Legionnaires’ disease, caused by the legionella bacteria, is commonly linked to water systems such as air conditioning units, showers and fountains, where water is given off in a fine spray.
The case control study looked into the potential risk factors for drivers and passengers, given that most cases of sporadic, or isolated, Legionnaires’ disease are rarely traced to a source, and that drivers figure disproportionately among cases of sporadic Legionella infection.
Researchers for the study interviewed 75 patients in England and Wales who had recovered from community acquired Legionnaires’ disease between July 2008 and March 2009, comparing them to a group of matched people who had not experienced any similar infection.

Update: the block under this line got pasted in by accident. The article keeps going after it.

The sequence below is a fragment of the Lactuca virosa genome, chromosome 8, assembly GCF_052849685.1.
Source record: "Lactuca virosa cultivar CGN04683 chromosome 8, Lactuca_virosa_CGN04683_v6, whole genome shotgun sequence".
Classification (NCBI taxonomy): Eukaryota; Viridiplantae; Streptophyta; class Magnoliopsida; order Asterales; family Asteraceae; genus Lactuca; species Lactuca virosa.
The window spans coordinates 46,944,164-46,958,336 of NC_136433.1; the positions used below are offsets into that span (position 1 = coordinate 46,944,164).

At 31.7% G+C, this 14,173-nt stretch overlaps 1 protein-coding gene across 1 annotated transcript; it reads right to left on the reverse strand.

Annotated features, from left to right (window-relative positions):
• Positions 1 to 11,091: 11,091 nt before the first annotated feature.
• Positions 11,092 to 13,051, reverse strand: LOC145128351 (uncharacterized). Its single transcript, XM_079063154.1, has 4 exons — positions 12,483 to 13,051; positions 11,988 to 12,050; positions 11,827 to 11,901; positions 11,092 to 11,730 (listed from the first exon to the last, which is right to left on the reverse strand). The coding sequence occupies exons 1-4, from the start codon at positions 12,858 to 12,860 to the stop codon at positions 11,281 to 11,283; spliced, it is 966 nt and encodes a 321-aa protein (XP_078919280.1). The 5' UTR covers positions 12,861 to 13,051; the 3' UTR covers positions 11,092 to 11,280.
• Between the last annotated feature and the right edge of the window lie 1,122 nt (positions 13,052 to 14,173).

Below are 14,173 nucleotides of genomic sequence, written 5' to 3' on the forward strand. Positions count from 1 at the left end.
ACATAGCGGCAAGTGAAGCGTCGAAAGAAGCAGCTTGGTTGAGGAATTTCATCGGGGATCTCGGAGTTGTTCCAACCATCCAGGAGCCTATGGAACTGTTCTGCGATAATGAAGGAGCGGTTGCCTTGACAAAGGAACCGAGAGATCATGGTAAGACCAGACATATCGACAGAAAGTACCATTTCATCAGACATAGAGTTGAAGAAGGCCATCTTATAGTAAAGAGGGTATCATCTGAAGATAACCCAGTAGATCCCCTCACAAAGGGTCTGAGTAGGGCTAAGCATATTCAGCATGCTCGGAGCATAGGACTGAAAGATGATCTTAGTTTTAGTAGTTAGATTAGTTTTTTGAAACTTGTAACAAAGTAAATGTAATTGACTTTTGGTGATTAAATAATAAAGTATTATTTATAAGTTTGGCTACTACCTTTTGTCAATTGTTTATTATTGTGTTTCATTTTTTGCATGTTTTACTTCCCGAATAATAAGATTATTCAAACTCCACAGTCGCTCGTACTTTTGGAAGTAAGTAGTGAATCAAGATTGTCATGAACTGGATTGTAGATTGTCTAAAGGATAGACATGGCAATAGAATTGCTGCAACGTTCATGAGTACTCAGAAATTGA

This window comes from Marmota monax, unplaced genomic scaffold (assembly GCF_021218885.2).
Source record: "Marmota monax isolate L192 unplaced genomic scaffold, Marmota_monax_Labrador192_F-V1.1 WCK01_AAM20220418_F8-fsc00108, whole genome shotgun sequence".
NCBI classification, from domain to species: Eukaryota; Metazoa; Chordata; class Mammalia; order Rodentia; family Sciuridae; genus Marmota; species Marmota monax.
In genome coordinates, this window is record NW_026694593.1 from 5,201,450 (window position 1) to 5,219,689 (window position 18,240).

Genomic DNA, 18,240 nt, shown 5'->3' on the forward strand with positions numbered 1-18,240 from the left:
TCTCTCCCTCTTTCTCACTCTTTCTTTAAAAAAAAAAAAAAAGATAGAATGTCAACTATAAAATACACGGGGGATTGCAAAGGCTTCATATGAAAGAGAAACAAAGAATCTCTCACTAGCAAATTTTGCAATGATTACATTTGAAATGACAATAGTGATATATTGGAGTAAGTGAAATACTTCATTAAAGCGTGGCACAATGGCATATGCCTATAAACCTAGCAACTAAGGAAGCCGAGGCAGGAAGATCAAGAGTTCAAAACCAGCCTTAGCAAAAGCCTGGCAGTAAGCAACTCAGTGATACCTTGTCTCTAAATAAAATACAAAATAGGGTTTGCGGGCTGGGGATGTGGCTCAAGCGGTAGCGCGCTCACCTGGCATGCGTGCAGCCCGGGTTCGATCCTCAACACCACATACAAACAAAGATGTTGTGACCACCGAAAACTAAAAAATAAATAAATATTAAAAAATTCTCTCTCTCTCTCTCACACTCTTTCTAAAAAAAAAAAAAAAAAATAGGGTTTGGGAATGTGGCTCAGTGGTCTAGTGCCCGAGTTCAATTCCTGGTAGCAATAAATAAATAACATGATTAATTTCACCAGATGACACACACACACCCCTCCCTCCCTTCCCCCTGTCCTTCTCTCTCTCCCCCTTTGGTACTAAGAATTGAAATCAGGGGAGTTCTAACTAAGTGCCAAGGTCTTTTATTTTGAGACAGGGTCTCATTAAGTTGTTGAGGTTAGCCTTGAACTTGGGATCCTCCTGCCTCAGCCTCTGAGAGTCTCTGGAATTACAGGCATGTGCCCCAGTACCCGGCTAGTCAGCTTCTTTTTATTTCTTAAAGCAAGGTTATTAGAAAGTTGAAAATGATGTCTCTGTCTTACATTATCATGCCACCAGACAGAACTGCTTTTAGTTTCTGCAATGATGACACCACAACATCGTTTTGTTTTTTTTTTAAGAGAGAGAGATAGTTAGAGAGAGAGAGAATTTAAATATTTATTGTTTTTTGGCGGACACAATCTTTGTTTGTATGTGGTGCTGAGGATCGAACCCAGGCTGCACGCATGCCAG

The study found two exposures associated with vehicle use where there was an increased risk of Legionnaires’ disease: driving through industrial areas and driving or being a passenger in a vehicle without screenwash in its wiper fluid. These associations had not been previously identified.
Further studies are now required to further explore this finding, and to determine whether the use of screen wash in wiper fluid could play a role in preventing this disease. The HPA is exploring ways of taking this forward with partner organisations.
1.The study Windscreen wiper fluid without added screenwash in motor vehicles: a newly identified risk factor for Legionnaires’ disease was published online in the European Journal of Epidemiology, on 8 June 2010
2. For more information about Legionnaires’ disease, visit the HPA website: